Friday, February 07, 2014

Bootleggers and Baptists

Living in rural southwestern Missouri (God's Country) we happen to be members of the Missouri Farm Bureau.  This organization produces a quarterly membership publication called "Show Me".  An editorial by MFB president Blake Hurst in the Winter 2014 issue caught my eye and struck a chord that I feel is worth sharing.  His "Bootleggers and Baptists" is sub-titled "another way to think about government regulations".   The term itself is attributable to regulatory economist Bruce Yandle who observed that regulations are supported by two groups.  Those who support the proposed purpose and those who benefit from undermining the proposed purpose.  The reference is to the simple fact that historically Baptist groups have supported regulations that restricted the sale of alcohol on Sundays and these regulations were also advocated by Bootleggers, who profited from the lack of legal competition on that day of the week.  Some might call it a symbiotic relationship.  Others view the result as "suboptimal legislation" where "broader society would be better off either with no legislation or different legislation"

Mr. Hurst was leading into a discussion about the deluge of regulation facing the agriculture industry.  In particular, he mentions how provisions of the new Food Safety Modernization Act tend to harm small firms because the cost of compliance is high.  This favors larger firms, he explains.  The annual cost of new regulations is about five times the cost of Clinton/Bush era regulations.  This burden is felt more intensely by small firms and therefore is advantageous to and supported by larger firms.  It's a case where two potential adversaries, public safety activists and big business, are like the Baptists and Bootleggers.

It didn't take much deliberation to recognize some parallels in cultural property regulation.  If Preservationists and Archaeologists can be likened in a philosophical way to Baptists, then Nationalistic States who benefit from total state control and ownership of cultural property are perhaps the equivalent of Bootleggers.  The coalition and resulting influence on regulation favors institutional controls rather than the interests of the broader public.   This hits close to home for private collectors of ancient coins when the "Baptists and Bootleggers" call for verifiable provenance on every coin sold before it can transit national borders.  Large firms can bear the financial burden of onerous documentation and registration far more easily than small firms and expensive coins can more easily justify the expense than common inexpensive coins.  What this leads to is an advantage for certain types of firms and certain types of customers—generally to the disadvantage of the average citizen or small "Mom and Pop" business.    As diverse as agriculture and ancient coin collecting seem to be, the dynamics of governance and bureaucracy have similar effects on both.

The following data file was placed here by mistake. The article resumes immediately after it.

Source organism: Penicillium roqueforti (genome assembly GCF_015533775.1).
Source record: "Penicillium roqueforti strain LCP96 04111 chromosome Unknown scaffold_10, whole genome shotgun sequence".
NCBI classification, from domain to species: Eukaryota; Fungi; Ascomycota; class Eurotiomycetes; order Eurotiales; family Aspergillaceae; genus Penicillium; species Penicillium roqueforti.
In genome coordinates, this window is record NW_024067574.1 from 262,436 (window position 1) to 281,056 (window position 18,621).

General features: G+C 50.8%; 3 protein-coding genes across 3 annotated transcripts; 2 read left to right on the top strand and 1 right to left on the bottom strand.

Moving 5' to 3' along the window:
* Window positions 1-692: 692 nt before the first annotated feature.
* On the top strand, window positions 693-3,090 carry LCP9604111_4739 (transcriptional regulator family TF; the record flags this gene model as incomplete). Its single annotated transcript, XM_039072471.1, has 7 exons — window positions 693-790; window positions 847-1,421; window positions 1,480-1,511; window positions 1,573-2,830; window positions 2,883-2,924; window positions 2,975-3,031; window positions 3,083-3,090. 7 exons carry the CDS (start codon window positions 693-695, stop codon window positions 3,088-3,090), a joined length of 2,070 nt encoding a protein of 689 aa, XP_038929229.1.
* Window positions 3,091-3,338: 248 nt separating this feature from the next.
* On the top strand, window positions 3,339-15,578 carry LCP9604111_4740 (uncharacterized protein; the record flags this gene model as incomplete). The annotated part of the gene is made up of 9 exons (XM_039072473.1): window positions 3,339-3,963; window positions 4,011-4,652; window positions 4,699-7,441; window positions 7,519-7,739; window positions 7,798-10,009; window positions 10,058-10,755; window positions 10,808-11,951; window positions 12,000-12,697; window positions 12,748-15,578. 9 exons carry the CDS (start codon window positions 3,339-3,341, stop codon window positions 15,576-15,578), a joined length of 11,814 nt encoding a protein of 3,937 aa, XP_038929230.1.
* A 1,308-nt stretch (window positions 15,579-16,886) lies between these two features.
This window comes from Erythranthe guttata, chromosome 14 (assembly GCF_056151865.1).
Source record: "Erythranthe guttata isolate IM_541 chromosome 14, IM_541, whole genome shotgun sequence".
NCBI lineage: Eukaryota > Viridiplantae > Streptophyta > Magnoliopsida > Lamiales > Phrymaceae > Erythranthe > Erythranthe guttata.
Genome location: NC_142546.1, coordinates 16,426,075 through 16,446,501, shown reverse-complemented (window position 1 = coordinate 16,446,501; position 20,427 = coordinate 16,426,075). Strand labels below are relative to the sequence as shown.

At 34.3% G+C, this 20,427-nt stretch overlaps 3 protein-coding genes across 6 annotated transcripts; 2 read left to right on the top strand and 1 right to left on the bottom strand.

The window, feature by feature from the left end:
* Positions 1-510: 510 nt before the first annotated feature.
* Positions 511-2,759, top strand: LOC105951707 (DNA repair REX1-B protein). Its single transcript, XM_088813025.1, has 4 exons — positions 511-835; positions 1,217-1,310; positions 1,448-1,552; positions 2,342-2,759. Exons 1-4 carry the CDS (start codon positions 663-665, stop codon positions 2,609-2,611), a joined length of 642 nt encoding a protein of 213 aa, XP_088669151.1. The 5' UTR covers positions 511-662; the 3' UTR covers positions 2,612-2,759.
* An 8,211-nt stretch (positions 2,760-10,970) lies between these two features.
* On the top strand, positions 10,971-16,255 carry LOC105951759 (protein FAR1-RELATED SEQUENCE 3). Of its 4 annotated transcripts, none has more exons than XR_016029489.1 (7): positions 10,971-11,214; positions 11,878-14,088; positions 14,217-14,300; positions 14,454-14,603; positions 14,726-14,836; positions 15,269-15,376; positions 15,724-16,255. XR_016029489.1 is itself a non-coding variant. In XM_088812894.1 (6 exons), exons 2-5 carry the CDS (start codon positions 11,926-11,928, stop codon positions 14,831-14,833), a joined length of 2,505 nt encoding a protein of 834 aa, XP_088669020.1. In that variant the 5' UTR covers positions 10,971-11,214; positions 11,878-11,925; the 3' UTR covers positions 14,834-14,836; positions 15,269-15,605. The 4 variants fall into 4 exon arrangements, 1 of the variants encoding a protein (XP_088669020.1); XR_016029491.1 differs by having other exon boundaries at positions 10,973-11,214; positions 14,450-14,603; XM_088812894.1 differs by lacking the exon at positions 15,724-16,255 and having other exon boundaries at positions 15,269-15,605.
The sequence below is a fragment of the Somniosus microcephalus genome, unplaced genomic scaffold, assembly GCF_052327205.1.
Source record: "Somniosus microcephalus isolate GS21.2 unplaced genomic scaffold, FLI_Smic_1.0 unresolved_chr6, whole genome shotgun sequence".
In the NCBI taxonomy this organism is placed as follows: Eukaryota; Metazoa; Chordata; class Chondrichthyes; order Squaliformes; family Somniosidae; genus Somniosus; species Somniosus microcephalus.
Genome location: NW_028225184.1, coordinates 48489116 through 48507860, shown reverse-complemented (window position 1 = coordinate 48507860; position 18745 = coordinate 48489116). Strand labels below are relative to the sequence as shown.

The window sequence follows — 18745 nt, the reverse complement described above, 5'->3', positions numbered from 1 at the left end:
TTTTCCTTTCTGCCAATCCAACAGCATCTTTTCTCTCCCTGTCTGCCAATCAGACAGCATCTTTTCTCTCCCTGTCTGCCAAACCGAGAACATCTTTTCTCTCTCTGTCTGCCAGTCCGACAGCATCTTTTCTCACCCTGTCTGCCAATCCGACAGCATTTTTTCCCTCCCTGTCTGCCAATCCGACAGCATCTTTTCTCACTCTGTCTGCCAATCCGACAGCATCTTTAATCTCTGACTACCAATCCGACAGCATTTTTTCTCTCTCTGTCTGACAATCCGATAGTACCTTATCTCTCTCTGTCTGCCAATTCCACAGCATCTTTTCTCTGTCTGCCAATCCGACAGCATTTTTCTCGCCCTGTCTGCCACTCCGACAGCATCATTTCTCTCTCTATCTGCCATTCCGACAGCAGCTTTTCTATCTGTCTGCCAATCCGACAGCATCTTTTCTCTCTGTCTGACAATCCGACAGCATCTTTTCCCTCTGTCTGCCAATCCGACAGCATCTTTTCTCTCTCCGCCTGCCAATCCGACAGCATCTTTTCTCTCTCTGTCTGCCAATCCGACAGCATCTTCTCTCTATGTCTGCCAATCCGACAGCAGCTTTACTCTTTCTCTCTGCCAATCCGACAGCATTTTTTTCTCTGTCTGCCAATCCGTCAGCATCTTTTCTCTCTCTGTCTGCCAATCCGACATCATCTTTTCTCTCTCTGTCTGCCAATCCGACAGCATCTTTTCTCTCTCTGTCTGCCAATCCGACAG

1 comment:

Cultural Property Observer said...

Thanks Wayne. Great post. In addition, the definition of a bad regulation is one that is easy to evade but is hard for those who want to act lawfully to comply. That certainly is the case with coin import restrictions. Anyone who wants to can just dump a restricted coin in an envelope and hope it makes it through-- it's those who try to comply with the law that have problems. Very few European firms want to fill out the required paperwork even if they had the required information available to them. I know Barford and Elkins claim the regulations are easy to comply with, but if you ask the people who really need to do so-- the small businesses that import coins legally-- one quickly sees their claims of easy import are false.